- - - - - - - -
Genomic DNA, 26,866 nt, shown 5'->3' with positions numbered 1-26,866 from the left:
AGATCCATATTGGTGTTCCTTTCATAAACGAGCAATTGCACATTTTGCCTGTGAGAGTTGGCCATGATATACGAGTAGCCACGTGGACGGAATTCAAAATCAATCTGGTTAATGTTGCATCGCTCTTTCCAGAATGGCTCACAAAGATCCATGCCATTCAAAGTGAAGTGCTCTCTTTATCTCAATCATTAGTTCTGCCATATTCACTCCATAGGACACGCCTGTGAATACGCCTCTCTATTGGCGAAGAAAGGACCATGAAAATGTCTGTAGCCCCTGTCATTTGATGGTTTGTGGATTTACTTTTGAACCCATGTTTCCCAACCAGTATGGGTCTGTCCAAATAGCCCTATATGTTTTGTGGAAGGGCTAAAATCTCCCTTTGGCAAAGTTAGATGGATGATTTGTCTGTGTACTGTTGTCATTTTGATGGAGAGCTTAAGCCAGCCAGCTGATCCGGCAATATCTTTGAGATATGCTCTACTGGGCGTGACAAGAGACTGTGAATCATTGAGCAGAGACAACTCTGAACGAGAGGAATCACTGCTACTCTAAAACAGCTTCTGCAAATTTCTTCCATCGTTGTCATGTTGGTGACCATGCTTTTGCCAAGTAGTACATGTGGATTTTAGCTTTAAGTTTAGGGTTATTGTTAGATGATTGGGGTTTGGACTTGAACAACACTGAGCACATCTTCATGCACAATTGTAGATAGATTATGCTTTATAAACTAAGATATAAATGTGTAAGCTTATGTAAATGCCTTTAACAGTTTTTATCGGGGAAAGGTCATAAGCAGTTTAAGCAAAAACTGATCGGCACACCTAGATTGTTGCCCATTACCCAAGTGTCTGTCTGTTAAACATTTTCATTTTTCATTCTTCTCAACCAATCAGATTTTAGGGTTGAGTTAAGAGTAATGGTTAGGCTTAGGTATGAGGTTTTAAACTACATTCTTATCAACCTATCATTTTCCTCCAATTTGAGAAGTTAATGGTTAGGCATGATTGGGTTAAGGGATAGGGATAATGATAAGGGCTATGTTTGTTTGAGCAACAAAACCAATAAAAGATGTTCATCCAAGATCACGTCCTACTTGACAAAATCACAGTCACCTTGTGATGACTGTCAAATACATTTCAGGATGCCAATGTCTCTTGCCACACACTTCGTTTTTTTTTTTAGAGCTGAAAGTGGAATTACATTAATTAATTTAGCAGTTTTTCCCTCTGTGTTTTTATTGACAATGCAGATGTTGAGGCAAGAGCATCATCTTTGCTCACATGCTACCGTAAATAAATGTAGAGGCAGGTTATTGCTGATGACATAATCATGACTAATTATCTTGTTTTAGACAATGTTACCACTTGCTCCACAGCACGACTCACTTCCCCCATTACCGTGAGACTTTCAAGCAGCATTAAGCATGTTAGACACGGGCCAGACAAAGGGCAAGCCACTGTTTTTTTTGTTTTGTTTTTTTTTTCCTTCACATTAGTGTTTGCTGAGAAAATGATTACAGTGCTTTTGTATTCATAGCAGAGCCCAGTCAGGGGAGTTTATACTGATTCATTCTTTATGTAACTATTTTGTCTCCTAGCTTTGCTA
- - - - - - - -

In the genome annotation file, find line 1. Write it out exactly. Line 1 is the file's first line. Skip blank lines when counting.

Genomic DNA, 26,866 nt, shown 5'->3' with positions numbered 1-26,866 from the left: